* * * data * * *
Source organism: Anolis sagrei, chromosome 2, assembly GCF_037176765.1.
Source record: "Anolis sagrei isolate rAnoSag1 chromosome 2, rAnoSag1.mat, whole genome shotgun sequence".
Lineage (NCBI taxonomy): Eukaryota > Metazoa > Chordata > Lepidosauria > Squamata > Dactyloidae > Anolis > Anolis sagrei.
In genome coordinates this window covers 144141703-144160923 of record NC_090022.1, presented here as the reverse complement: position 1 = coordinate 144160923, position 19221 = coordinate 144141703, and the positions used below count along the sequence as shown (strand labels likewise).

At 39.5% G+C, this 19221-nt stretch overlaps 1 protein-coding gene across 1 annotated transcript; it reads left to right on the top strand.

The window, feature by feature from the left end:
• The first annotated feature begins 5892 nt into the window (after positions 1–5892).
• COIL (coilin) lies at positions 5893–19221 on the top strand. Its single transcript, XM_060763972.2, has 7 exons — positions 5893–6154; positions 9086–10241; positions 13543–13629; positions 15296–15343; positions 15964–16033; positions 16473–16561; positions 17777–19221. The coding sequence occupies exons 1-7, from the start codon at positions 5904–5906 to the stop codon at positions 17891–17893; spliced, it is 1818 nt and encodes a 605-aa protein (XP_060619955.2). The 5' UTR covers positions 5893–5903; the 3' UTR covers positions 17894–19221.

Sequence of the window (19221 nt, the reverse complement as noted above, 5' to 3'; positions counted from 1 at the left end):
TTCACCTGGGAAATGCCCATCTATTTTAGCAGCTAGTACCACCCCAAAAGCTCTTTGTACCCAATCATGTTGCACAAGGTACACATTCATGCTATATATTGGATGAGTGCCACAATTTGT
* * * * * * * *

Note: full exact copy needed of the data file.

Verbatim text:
Source organism: Anolis sagrei, chromosome 2, assembly GCF_037176765.1.
Source record: "Anolis sagrei isolate rAnoSag1 chromosome 2, rAnoSag1.mat, whole genome shotgun sequence".
Lineage (NCBI taxonomy): Eukaryota > Metazoa > Chordata > Lepidosauria > Squamata > Dactyloidae > Anolis > Anolis sagrei.
In genome coordinates this window covers 144141703-144160923 of record NC_090022.1, presented here as the reverse complement: position 1 = coordinate 144160923, position 19221 = coordinate 144141703, and the positions used below count along the sequence as shown (strand labels likewise).

At 39.5% G+C, this 19221-nt stretch overlaps 1 protein-coding gene across 1 annotated transcript; it reads left to right on the top strand.

The window, feature by feature from the left end:
• The first annotated feature begins 5892 nt into the window (after positions 1–5892).
• COIL (coilin) lies at positions 5893–19221 on the top strand. Its single transcript, XM_060763972.2, has 7 exons — positions 5893–6154; positions 9086–10241; positions 13543–13629; positions 15296–15343; positions 15964–16033; positions 16473–16561; positions 17777–19221. The coding sequence occupies exons 1-7, from the start codon at positions 5904–5906 to the stop codon at positions 17891–17893; spliced, it is 1818 nt and encodes a 605-aa protein (XP_060619955.2). The 5' UTR covers positions 5893–5903; the 3' UTR covers positions 17894–19221.

Sequence of the window (19221 nt, the reverse complement as noted above, 5' to 3'; positions counted from 1 at the left end):
TTCACCTGGGAAATGCCCATCTATTTTAGCAGCTAGTACCACCCCAAAAGCTCTTTGTACCCAATCATGTTGCACAAGGTACACATTCATGCTATATATTGGATGAGTGCCACAATTTGT